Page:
The Story Behind the Construction of The First Transcontinental Railroad

The First Transcontinental Railroad was opened in 1869 spanning 1,907 miles between the east and west coasts of the United States. Also known as the Pacific Railroad and the Overland Route, the route marked a sea change in the American transportation network and revolutionized the economy by making the transportation of goods for sale cheaper and quicker than ever before.

This was the first railroad to cross the entire continent and was an enormous feat of planning, organization and engineering. Although trains had been running since the 1830s in the eastern states, nothing to match the magnitude of the Pacific Railroad had ever been attempted, let along accomplished. The route was years in the making before the famous Golden Spike was finally driven to join the rails connecting the Central Pacific and Union Pacific railroads in May of 1869.

Pressing Need

Before the first transcontinental railroad was built, traveling from one coast to the other was a perilous journey which consisted of a six-month trek across mountains and desert with the very real danger of wandering into tribes of hostile Native Americans.The alternative route involved embarking on a six week sea voyage either around Cape Horn or via Central America.

The annexation of California after the Mexican-American war and the subsequent discovery of gold in the region led to a stampede of immigrants seeking to make their fortunes in the West. Pressure for a railroad that would connect both coasts grew steadily as the economic and logistical advantages became clear.

The Pacific Railroad Surveys

The Pacific Railroad Surveys took place between 1853 and 1855, consisting of a series of expeditions involving surveyors, artists and scientists, with the goal of finding suitable routes for a transcontinental railroad.

Five surveys were published in total including the Northern Pacific survey, the Central Pacific survey, two Southern Pacific surveys and also a survey along the Pacific coast from San Diego to Seattle.

The surveys have been described as “the most important single contemporary source of knowledge on Western geography” and they resulted in the collection a huge amount of data covering 400,000 square miles.

As well as searching for potential routes, the surveys recorded zoological, geological and botanical information with illustrations of a rich variety of wildlife and ethnographic descriptions of Native Americans who were encountered during the expeditions.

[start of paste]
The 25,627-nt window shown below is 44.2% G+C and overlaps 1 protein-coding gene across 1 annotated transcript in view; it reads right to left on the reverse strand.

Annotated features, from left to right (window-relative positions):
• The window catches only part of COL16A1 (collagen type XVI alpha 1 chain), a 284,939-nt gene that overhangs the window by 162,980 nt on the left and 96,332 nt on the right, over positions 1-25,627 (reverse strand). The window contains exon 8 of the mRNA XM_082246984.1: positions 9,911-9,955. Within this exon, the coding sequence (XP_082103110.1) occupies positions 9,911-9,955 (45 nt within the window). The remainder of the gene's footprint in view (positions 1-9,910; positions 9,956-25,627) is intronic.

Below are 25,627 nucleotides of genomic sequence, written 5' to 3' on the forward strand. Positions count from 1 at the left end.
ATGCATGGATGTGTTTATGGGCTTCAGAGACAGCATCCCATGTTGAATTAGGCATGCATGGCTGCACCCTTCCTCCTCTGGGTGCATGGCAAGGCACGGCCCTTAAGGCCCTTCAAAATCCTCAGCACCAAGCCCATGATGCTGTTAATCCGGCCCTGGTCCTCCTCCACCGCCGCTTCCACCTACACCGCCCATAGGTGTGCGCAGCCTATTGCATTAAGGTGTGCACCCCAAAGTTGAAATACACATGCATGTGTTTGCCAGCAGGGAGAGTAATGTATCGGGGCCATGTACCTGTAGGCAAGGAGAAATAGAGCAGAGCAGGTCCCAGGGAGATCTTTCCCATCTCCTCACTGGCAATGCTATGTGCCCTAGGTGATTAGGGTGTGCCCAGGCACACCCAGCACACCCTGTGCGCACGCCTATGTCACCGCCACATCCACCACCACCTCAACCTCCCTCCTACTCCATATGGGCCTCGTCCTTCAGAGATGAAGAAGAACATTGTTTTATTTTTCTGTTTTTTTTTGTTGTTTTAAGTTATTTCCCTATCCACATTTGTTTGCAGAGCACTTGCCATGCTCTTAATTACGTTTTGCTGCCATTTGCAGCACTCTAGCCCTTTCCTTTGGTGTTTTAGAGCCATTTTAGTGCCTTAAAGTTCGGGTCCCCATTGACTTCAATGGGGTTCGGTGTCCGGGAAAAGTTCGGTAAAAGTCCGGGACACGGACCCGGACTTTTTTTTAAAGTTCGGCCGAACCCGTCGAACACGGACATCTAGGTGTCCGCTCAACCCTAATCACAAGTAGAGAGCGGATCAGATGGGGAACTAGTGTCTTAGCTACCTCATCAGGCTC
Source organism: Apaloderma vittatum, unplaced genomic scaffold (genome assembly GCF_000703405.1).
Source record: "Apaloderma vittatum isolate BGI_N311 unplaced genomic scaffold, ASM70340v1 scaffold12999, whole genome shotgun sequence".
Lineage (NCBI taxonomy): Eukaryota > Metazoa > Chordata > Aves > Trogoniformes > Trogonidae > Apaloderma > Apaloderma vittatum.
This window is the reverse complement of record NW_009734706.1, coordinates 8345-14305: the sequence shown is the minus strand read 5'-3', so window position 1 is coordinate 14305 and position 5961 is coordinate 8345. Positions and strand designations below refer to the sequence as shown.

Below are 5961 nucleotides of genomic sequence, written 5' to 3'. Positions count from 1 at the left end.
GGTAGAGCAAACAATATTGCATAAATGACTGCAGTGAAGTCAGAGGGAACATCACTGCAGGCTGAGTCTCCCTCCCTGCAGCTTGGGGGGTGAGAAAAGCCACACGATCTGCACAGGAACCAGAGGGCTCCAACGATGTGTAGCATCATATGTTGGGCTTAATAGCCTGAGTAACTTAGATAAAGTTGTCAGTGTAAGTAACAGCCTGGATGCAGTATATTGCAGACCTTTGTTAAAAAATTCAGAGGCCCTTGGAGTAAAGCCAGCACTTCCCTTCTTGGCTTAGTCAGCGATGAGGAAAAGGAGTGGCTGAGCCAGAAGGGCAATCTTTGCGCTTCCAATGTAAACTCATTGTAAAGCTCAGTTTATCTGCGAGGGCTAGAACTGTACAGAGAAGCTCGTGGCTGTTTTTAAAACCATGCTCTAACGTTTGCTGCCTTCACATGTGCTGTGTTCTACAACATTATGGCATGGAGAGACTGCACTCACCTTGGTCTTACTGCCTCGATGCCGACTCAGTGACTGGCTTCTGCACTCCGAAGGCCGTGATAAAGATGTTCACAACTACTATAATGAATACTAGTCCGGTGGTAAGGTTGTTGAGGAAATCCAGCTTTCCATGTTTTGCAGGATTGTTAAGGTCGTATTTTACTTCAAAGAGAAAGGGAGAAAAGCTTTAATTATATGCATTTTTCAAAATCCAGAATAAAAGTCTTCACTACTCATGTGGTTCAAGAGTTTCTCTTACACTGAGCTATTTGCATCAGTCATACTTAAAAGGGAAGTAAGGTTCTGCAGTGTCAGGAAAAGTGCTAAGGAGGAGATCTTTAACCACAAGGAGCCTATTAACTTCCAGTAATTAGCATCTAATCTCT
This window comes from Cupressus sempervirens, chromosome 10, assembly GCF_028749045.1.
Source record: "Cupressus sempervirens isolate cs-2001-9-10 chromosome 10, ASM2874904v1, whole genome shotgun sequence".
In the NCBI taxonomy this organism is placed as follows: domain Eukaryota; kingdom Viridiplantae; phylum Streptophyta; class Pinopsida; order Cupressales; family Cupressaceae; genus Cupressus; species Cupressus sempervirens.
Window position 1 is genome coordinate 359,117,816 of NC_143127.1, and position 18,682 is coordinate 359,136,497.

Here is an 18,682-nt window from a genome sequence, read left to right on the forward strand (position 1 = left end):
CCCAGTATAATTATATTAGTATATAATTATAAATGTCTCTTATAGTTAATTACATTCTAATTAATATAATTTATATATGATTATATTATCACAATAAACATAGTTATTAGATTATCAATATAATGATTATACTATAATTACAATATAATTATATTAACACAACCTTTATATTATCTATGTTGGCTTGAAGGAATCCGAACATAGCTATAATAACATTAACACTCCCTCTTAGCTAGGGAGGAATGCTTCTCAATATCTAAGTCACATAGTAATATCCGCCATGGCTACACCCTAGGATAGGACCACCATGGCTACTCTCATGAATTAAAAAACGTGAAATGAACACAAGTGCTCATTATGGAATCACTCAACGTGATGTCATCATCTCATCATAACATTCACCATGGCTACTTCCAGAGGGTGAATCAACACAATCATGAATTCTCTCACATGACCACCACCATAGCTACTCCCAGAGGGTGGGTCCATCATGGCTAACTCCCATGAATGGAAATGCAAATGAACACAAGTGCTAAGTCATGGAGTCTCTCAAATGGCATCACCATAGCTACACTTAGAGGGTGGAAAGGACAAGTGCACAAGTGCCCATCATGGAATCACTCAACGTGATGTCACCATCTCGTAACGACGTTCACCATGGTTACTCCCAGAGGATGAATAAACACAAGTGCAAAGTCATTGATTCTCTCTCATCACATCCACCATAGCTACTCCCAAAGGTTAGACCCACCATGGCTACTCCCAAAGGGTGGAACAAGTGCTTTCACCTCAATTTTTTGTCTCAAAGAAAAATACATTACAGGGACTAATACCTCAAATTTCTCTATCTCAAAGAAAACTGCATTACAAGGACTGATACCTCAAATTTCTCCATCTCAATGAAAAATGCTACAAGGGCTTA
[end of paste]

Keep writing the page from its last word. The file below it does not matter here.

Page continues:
The Pacific Railroad Acts

The Pacific Railroads acts were acts of congress that followed the surveys by promoting the construction of the first transcontinental railroad. This was effected by issuing grants of lands to railroad companies as well as sizeable government bonds.

It wasn’t all plain sailing, however. Although the surveys were published in 1855, it took another seven years before the act came into being. This was largely down to opposition from the southern states who rejected the need for a central route. Only upon their secession was the act able to pass, with President Lincoln signing on July 1st 1862, paving for the way for a huge construction operation to begin.

Building the railroad

The construction process was fraught with complications from the beginning. One of the key figures in planning the route, civil engineer Theodore Judah, fought with his business partners over the approach to constructing the Central Pacific line. Tragically, during voyage to New York, he contracted yellow fever and soon died. He never saw the completion of a project he had done much to get started.

Over the following years, private contractors succeeded in swindling the American government out of millions of dollars, like that roofer that was recently on TV. Thomas C. Durrant had bought control of the Union Pacific Railroad company through the purchase of $2 million worth of shares. He created a front company called the Crédit Mobilier of America which posed as a private contractor but was actually owned by investors in Union Pacific. The front company proceeded to charge excessive fees and Durant even lengthened the original route to take advantage of the fact that the government paid by the mile.

Construction was also inhibited by difficulties in hiring workers for the Central Pacific part of the track. Initially many Irish immigrants were employed for the notoriously brutal labor but many abandoned the project to work in the lucrative silver mines of Nevada. Three years in, 80% of the workforce were Chinese.

To make things even worse, Native Indian raiding parties regularly attacked railroad workers and surveyors whilst stealing equipment and even livestock.


Despite such overbearing obstacles, the Central Pacific and Union lines continued to edge their way towards each other. By the beginning of 1869, they had both entered northern Utah. Neither side was willing to stop and there was fierce competition to claim as much of the $32,000 per mile on offer from the government as possible. Finally, on May 10th 1869, the joining of the two lines was signaled by locomotives from the two railroads meeting nose to nose.

To mark the completion of the first transcontinental railroad, canons were fired in Washington and San Francisco. It had been a long journey, but the reduction of a six month voyage to a two week train ride had been well worth it.



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